It’s been over a decade since Roy Montgomery’s last album, and R M H Q is a hell of a return. Q: Transient Global Amnesia concentrates on hope and despair, sinking singular guitar lines into dark passages. It dissects the personal politics of sadness, reveling in the honesty of depression while seeking to fully explore its facets. Compositions trade between heartworn declines and spirited rises, collapsing upon themselves in unmoored confusion before achieving signs of relief. It culminates with the twenty-minute transfigurative finale “Weathering Mortality,” where all previous questions intersect toward an uneasy, churning acceptance.Montgomery was in his rock band period in the eighties, when the dark, minimalist post-punk of The Pin Group lead into the gloriously open-ended freedoms of Dadamah. After a quiet spell, he returned in the late nineties, producing towering spires of guitar lines that exposed fragility between the strums. With his solo releases and in collaboration with Flying Saucer Attack, Bardo Pond (Hash Jar Tempo), and Chris Heaphy (Dissolve), his focus shifted from the truth-mining of rock music to epic celestialism. His ambitious yet humble tracks outstrip their origins, and Montgomery toured the world sitting cross-legged on the floor, playing twenty-plus-minute compositions.A long period of silence followed, marked only with a split album with Grouper (who lists Montgomery as a primary influence), involvement in Torlesse Super Group, and a couple thematic variations serving as soundtracks for films. Instead, he focused on his personal and professional commitments. Unfortunately, two horrific events preceded his return: the Christchurch earthquakes of 2011 condemned Montgomery’s entire neighborhood save for his home, stripping his street of a community; and, as a volunteer firefighter, he saw first-hand the destruction and loss of life in the city center. Additionally, since 2014, illness in the family has dominated his life. Self-expression once again demanded an outlet.R M H Q is four albums conceived and recorded over a very short period, each of them carrying a distinct focus and mood.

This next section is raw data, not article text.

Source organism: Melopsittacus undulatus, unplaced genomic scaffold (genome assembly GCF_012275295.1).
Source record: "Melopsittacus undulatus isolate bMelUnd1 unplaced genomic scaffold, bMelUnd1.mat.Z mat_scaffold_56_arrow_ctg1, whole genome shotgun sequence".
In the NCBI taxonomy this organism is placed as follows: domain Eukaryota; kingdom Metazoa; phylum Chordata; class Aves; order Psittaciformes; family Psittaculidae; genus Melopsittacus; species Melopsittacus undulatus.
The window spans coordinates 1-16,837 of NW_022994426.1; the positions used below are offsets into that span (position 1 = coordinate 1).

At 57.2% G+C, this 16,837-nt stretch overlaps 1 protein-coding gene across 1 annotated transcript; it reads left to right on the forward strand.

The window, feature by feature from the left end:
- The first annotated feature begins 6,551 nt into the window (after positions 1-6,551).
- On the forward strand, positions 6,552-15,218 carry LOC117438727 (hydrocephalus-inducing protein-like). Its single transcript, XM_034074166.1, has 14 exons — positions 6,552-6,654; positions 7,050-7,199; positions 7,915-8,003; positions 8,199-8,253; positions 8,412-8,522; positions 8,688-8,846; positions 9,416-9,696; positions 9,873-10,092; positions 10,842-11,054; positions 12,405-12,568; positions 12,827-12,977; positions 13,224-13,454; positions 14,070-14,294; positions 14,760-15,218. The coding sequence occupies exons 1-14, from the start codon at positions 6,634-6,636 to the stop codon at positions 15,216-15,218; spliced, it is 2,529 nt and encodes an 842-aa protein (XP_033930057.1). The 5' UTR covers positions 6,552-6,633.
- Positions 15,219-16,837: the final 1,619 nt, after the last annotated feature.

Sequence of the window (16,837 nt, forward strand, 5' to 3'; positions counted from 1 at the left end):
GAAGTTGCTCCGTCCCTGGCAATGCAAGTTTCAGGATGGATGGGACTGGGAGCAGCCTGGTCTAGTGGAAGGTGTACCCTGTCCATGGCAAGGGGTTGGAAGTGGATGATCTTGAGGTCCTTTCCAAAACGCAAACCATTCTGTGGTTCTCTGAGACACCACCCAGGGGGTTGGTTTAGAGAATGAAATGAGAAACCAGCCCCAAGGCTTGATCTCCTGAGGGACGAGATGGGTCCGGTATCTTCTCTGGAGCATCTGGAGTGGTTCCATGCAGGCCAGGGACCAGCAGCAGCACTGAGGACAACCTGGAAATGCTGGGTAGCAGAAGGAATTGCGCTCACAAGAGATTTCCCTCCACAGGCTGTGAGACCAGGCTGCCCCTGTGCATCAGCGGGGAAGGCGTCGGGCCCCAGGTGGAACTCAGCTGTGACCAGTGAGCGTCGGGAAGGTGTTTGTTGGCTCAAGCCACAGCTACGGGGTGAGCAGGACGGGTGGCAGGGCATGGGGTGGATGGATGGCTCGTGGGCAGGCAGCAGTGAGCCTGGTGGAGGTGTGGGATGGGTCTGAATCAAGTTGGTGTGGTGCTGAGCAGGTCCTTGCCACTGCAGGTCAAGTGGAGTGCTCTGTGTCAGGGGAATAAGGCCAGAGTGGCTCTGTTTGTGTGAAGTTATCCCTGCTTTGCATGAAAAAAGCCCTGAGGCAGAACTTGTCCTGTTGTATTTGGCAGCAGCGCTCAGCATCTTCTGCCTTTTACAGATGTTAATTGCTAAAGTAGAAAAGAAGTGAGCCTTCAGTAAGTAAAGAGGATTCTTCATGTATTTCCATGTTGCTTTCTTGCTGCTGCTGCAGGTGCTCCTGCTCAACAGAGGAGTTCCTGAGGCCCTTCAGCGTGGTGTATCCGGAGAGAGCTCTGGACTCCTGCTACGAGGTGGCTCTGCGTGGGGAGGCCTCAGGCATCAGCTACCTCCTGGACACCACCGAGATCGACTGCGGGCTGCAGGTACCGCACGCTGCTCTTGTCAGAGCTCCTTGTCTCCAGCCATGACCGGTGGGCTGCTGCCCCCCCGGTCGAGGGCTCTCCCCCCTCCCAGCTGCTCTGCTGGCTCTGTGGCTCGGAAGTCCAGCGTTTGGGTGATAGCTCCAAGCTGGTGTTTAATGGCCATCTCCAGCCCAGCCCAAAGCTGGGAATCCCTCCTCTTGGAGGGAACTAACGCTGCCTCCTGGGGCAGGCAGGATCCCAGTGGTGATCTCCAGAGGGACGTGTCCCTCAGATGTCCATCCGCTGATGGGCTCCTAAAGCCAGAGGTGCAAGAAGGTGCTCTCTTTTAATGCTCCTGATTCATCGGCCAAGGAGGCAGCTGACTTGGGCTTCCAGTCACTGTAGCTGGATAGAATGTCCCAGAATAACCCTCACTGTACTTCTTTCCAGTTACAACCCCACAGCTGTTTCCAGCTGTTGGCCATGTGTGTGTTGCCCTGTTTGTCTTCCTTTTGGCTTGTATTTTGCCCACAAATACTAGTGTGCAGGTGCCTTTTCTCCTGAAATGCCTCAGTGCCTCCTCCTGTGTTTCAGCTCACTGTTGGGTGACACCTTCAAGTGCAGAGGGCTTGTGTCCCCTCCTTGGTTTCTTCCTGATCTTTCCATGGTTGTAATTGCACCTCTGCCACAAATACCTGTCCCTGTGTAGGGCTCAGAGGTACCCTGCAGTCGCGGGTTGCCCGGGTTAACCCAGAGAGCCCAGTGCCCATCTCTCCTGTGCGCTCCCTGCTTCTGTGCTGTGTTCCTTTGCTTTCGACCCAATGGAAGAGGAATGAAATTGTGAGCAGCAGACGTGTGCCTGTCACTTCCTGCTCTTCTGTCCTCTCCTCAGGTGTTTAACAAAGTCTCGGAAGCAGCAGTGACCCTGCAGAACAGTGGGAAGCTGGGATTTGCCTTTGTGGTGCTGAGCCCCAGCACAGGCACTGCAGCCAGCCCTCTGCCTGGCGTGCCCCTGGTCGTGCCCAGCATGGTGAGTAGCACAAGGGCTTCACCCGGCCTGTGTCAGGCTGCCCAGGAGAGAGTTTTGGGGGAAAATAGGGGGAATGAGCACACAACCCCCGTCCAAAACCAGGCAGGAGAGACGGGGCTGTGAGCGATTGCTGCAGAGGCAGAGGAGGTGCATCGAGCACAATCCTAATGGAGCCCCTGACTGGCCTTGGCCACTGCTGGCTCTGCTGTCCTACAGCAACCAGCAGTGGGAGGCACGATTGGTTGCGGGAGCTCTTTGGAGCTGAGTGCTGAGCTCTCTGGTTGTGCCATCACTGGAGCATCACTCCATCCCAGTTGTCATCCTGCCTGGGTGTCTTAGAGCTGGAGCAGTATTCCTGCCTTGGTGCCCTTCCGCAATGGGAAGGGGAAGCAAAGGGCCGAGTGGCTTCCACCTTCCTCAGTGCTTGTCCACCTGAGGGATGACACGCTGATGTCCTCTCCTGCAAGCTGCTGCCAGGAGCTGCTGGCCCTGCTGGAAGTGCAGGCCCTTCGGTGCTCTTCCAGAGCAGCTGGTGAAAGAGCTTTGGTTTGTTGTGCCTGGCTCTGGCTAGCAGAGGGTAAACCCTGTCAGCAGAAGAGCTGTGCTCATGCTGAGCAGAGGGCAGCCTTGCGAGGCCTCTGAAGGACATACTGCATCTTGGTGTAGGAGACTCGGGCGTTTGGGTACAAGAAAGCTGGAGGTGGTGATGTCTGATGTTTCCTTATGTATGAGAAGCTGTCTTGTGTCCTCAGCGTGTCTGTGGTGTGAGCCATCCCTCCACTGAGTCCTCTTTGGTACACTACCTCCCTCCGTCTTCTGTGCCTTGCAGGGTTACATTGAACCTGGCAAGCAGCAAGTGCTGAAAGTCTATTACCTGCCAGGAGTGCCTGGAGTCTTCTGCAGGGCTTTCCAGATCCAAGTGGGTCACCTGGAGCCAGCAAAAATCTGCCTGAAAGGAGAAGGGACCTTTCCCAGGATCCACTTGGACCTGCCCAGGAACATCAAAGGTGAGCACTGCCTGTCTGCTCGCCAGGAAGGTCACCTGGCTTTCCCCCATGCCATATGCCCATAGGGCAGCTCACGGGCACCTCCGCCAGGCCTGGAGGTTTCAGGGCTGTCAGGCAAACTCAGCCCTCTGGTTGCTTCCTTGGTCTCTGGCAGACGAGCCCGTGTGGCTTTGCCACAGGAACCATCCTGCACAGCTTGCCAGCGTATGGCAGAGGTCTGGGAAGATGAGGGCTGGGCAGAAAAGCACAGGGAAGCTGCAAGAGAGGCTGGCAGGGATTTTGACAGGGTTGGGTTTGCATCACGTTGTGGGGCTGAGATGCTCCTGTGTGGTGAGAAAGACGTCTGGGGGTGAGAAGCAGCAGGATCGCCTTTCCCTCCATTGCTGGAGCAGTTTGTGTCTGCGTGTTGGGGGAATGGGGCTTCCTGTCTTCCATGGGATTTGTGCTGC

#3 Last Alarm (for Brad Fletcher)
#5 Weathering Mortality (feat. Emma Johnston)
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This album includes one or more tracks available only with a full album download.